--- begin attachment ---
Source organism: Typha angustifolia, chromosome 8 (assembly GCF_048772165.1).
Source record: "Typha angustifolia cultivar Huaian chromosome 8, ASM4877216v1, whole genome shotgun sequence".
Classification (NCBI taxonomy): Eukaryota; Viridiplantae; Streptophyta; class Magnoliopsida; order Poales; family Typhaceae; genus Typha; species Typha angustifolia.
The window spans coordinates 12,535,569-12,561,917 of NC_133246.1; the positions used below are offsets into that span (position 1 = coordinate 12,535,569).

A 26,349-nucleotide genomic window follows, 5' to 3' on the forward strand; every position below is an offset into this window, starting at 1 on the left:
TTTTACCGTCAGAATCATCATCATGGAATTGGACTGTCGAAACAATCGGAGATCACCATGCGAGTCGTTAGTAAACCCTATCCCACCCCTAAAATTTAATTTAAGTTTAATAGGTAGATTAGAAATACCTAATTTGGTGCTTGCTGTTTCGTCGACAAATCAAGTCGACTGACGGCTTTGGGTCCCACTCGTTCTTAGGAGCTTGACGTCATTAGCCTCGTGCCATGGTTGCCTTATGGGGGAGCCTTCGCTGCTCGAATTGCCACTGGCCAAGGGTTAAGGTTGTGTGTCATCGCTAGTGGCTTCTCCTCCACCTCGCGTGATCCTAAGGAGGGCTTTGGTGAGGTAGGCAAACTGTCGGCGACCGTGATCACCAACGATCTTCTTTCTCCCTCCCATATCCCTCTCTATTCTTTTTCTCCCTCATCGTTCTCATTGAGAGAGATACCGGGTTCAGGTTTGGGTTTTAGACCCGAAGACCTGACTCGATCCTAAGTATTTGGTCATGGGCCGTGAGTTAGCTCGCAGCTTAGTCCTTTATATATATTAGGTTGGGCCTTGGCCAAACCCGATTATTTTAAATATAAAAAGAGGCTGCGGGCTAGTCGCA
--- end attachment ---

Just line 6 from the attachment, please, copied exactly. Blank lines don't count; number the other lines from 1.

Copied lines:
TTTTACCGTCAGAATCATCATCATGGAATTGGACTGTCGAAACAATCGGAGATCACCATGCGAGTCGTTAGTAAACCCTATCCCACCCCTAAAATTTAATTTAAGTTTAATAGGTAGATTAGAAATACCTAATTTGGTGCTTGCTGTTTCGTCGACAAATCAAGTCGACTGACGGCTTTGGGTCCCACTCGTTCTTAGGAGCTTGACGTCATTAGCCTCGTGCCATGGTTGCCTTATGGGGGAGCCTTCGCTGCTCGAATTGCCACTGGCCAAGGGTTAAGGTTGTGTGTCATCGCTAGTGGCTTCTCCTCCACCTCGCGTGATCCTAAGGAGGGCTTTGGTGAGGTAGGCAAACTGTCGGCGACCGTGATCACCAACGATCTTCTTTCTCCCTCCCATATCCCTCTCTATTCTTTTTCTCCCTCATCGTTCTCATTGAGAGAGATACCGGGTTCAGGTTTGGGTTTTAGACCCGAAGACCTGACTCGATCCTAAGTATTTGGTCATGGGCCGTGAGTTAGCTCGCAGCTTAGTCCTTTATATATATTAGGTTGGGCCTTGGCCAAACCCGATTATTTTAAATATAAAAAGAGGCTGCGGGCTAGTCGCA